SQL SERVER – Detecting Leap Year in T-SQL using SQL Server 2012 – IIF, EOMONTH and CONCAT Function

leap year SQL SERVER   Detecting Leap Year in T SQL using SQL Server 2012   IIF, EOMONTH and CONCAT Function

Note: Tomorrow is February 29th. This blog post is dedicated to coming tomorrow – a special day :)

Subu: “How can I find leap year in using SQL Server 2012?

Pinal: “Are you asking me how to year 2012 is leap year using T-SQL – search online and you will find many example of the same.”

Subu: “No. I am asking – How can I find leap year in using SQL Server 2012?

Pinal: “Oh so you are asking – How can I find leap year in using SQL Server 2012?

Subu: “Yeah – How can I find leap year in using SQL Server 2012?

Pinal: “Let me do that for you – How can you find leap year in using SQL Server 2012?

Indeed a fun conversation. Honestly, only reason I pasted our conversation here is – it was fun. What he was asking is that how to do it using new functions introduced in SQL Server 2012. Here is the article I have written which introduces all the new functions in SQL Server 2012 Summary of All the Analytic Functions – MSDN and SQLAuthority and 14 New Functions – A Quick Guide.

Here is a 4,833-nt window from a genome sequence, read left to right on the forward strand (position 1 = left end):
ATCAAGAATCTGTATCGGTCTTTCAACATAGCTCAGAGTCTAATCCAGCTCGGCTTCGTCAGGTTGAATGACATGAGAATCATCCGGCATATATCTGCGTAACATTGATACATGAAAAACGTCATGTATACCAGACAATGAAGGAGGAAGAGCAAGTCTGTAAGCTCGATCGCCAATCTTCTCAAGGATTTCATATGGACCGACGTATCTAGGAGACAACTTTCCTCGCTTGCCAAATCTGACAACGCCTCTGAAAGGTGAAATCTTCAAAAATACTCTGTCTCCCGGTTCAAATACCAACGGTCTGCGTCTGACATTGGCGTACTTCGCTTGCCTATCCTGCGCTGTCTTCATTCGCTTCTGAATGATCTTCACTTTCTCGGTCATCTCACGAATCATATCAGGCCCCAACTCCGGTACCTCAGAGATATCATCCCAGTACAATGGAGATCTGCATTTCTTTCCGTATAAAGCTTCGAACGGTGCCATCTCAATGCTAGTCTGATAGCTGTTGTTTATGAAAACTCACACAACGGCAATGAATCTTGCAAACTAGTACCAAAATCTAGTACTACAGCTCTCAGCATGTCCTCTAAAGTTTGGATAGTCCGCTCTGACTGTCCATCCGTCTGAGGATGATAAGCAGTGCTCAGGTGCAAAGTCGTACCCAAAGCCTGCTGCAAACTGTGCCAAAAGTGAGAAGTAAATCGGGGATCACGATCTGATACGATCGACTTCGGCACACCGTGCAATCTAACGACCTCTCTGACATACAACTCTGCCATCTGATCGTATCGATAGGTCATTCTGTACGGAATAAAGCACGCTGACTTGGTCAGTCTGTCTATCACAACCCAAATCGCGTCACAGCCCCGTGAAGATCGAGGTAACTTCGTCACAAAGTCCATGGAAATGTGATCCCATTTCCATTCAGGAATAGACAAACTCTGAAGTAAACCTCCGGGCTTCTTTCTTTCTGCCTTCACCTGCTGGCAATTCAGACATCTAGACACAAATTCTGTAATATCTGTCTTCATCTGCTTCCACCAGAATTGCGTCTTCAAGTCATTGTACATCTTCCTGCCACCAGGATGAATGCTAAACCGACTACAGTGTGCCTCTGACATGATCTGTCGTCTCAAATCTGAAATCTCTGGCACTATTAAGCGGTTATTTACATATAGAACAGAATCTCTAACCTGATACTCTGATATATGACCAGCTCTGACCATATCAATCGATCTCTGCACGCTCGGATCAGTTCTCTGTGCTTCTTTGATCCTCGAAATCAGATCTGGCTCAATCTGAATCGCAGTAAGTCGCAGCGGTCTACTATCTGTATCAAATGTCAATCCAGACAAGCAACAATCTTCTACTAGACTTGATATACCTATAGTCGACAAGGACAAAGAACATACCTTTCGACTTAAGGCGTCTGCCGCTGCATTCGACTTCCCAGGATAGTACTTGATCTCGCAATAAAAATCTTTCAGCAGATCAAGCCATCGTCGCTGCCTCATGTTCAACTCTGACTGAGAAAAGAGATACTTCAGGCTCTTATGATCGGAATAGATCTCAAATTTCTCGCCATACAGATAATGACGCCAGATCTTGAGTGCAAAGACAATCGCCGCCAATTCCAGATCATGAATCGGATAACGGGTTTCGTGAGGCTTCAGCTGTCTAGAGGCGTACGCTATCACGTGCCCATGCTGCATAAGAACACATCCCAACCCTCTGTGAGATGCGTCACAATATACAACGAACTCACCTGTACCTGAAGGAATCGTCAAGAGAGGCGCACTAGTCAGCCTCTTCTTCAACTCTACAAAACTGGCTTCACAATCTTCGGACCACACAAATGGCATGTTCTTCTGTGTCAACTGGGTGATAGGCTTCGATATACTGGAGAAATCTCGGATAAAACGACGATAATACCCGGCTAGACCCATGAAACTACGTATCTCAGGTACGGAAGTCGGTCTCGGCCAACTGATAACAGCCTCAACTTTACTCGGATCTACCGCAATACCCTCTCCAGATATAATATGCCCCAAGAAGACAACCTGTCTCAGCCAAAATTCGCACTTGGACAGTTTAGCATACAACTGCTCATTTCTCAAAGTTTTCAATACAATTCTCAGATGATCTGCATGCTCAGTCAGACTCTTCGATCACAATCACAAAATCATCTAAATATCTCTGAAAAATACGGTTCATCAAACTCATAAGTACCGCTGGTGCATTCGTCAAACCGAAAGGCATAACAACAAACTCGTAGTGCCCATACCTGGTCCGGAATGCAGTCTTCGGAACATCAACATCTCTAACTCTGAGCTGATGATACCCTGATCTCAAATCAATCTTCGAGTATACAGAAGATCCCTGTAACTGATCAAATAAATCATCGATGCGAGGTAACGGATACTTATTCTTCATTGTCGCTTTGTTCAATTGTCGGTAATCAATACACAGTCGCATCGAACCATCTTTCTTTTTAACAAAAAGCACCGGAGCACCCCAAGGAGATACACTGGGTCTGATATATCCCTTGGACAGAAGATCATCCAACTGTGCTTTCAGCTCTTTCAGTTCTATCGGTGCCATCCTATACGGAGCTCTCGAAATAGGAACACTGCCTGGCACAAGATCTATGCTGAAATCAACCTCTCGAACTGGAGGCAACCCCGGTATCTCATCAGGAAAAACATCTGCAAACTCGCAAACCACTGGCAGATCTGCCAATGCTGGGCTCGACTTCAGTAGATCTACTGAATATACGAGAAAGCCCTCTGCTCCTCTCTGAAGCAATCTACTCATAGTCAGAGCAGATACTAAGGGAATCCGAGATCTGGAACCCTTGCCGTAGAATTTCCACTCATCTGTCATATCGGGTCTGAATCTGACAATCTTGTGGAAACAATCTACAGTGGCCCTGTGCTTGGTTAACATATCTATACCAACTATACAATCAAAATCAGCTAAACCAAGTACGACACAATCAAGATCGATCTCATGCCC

There are many functions written to figure out to figure out if any year is Leap Year or not. The same I have written using T-SQL function over here.

CREATE FUNCTION dbo.IsLeapYear (@year INT)
(IIF(DATEPART(dd,(EOMONTH(CONCAT(@year,'0201')))) = 29,1,0))

What I really like is that I was able to use three newly introduced function in SQL Server 2012 in above script. You can read more about them here. IIF, EOMONTH and CONCAT.

You can validate above query by running following script.

SELECT dbo.IsLeapYear('2011') 'IsLeapYear';
SELECT dbo.IsLeapYear('2012') 'IsLeapYear';

You will get result 1 if the year is leap year and 0 if year is not leap year.

Reference: Pinal Dave (http://blog.sqlauthority.com)

28 thoughts on “SQL SERVER – Detecting Leap Year in T-SQL using SQL Server 2012 – IIF, EOMONTH and CONCAT Function

  1. Hi Dear Pinal
    can you please seperate “Sql Server 2012” tips and tricks in a tag?finding just Sql Server 2012 tips is difficult in you very good blog.


  2. Hi Pinal,

    I just try for other simple method to find leap year… Please check the below query.


    @FromYear as int
    set @FromYear=’2012′

    case when
    ((@FromYear/4.0) /cast (@FromYear/4 as varchar(5)))= 1 then ‘Leap Year’